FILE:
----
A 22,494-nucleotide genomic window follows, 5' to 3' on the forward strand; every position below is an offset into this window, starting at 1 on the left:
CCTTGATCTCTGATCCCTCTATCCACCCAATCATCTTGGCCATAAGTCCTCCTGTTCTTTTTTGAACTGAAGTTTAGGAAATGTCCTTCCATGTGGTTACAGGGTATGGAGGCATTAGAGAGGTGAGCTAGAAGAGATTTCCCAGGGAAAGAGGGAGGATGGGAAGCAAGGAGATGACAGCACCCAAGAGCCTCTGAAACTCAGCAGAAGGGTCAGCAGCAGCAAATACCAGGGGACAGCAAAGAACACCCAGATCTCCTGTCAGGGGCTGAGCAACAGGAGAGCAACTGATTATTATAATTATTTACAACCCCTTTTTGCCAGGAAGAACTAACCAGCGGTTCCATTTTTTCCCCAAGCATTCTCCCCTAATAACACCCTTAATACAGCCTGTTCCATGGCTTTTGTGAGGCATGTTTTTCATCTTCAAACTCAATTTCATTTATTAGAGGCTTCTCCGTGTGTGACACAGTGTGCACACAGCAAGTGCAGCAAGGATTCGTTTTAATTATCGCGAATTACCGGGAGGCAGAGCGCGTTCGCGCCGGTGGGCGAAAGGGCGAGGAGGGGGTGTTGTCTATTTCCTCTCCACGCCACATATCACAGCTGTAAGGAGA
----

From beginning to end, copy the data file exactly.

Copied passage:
A 22,494-nucleotide genomic window follows, 5' to 3' on the forward strand; every position below is an offset into this window, starting at 1 on the left:
CCTTGATCTCTGATCCCTCTATCCACCCAATCATCTTGGCCATAAGTCCTCCTGTTCTTTTTTGAACTGAAGTTTAGGAAATGTCCTTCCATGTGGTTACAGGGTATGGAGGCATTAGAGAGGTGAGCTAGAAGAGATTTCCCAGGGAAAGAGGGAGGATGGGAAGCAAGGAGATGACAGCACCCAAGAGCCTCTGAAACTCAGCAGAAGGGTCAGCAGCAGCAAATACCAGGGGACAGCAAAGAACACCCAGATCTCCTGTCAGGGGCTGAGCAACAGGAGAGCAACTGATTATTATAATTATTTACAACCCCTTTTTGCCAGGAAGAACTAACCAGCGGTTCCATTTTTTCCCCAAGCATTCTCCCCTAATAACACCCTTAATACAGCCTGTTCCATGGCTTTTGTGAGGCATGTTTTTCATCTTCAAACTCAATTTCATTTATTAGAGGCTTCTCCGTGTGTGACACAGTGTGCACACAGCAAGTGCAGCAAGGATTCGTTTTAATTATCGCGAATTACCGGGAGGCAGAGCGCGTTCGCGCCGGTGGGCGAAAGGGCGAGGAGGGGGTGTTGTCTATTTCCTCTCCACGCCACATATCACAGCTGTAAGGAGA